St. Al students help launch new statewide safe driving initiative for teens
Published 8:47 am Wednesday, November 22, 2023
On Nov. 14 and 15, high school students of Vicksburg’s St. Aloysius Catholic School learned two crucial factors of safe driving: Buckling Up and Putting the Phone Down.
Gabi Jones, Children and Youth Program Coordinator, launched Mississippi Safety Services’ brand new safe driving course for teenagers in Vicksburg.
Student Government Association members first took a course in safe driving practices, learning about Mississippi’s high traffic death rate and two simple ways to prevent casualties on the road: buckling up and putting down the phone.
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After the class, the SGA hosted an informative booth at the school, teaching the newly-learned material to peers and encouraging friends to drive safely.
“You should always buckle up even if you’re not driving because you don’t want to let someone else’s bad decision decide your life,” said Walker Lambiotte, president of St. Aloysius’ SGA.
“The Student Government Association took charge of the peer presentations, drawing fellow students in and leading them in taking the pledge to drive safe,” Jones said. “Leaders eagerly shared the easy-to remember statistic: On average, it takes 4 seconds to read a text message. At 55 mph, that’s 120 yards. In just 4 seconds, that’s like driving the length of a football field–end zones included – with your eyes closed.”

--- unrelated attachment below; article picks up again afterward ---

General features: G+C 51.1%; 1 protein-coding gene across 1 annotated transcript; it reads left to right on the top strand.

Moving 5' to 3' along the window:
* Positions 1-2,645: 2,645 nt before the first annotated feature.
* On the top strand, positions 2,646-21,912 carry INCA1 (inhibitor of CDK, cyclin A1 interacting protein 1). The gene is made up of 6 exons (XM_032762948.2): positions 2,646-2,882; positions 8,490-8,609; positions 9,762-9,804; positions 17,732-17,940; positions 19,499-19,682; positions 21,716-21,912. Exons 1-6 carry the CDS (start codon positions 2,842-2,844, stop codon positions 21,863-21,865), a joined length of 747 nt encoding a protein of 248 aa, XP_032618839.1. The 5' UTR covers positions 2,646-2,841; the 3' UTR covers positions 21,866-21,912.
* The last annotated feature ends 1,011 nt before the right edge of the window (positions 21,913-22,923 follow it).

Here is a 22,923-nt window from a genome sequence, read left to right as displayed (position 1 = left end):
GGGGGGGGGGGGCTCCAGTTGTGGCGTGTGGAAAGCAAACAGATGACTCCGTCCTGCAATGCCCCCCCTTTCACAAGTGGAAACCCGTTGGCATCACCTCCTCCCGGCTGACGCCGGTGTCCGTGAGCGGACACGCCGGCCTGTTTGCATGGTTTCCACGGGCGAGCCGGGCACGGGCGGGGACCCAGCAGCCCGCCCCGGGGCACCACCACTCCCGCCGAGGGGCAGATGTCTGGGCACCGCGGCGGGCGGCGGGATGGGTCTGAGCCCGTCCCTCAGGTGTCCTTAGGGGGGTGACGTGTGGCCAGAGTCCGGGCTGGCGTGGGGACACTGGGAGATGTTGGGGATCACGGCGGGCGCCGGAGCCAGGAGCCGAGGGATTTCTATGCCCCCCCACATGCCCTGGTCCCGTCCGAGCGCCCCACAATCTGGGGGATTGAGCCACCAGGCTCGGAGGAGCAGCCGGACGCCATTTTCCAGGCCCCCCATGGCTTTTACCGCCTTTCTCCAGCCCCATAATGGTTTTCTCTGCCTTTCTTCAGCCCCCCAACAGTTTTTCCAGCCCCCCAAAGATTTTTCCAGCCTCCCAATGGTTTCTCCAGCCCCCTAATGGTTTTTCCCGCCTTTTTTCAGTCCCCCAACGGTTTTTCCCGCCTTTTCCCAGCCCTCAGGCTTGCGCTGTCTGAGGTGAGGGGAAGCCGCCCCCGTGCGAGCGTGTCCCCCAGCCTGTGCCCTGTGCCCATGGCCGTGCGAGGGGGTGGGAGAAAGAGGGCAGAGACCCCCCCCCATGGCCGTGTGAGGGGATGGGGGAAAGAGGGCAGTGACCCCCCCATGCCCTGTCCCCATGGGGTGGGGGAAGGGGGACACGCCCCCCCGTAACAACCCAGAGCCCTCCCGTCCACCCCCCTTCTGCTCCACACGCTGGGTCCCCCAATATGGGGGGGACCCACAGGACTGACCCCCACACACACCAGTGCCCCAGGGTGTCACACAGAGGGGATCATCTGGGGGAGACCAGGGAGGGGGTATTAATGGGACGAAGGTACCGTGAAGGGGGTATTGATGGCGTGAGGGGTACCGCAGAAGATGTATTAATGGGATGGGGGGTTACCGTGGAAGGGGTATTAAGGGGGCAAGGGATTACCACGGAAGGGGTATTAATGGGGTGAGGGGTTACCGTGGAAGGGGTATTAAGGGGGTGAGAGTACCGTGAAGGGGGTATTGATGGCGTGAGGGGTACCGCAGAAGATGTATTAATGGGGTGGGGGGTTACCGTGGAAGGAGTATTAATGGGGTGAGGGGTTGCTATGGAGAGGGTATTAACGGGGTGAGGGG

Jones said the students explained in passionate detail the dangers of riding unbuckled and shared personal testimonies of friends and family saved by seat belts. In 2022, 15,000 lives were saved by seat belts – nearly all students interviewed had a friend or family member injured by improper seat belt usage or saved by a seat belt.
Student Christian Harris proclaimed, “I get secondhand embarrassment if you don’t buckle up.”
SGA vice president Gracie Griggs said the entire program was “very eye opening and very beneficial to us as teens. I think everyone should pledge to drive safer.”
More than 100 students stopped by to listen to their peers and pledged to buckle up and put the phone down. “Even the junior high students stopped by, eager to pledge years in advance,” Jones said. “Young drivers of St. Aloysius Catholic School have become ambassadors in their community for safe driving.”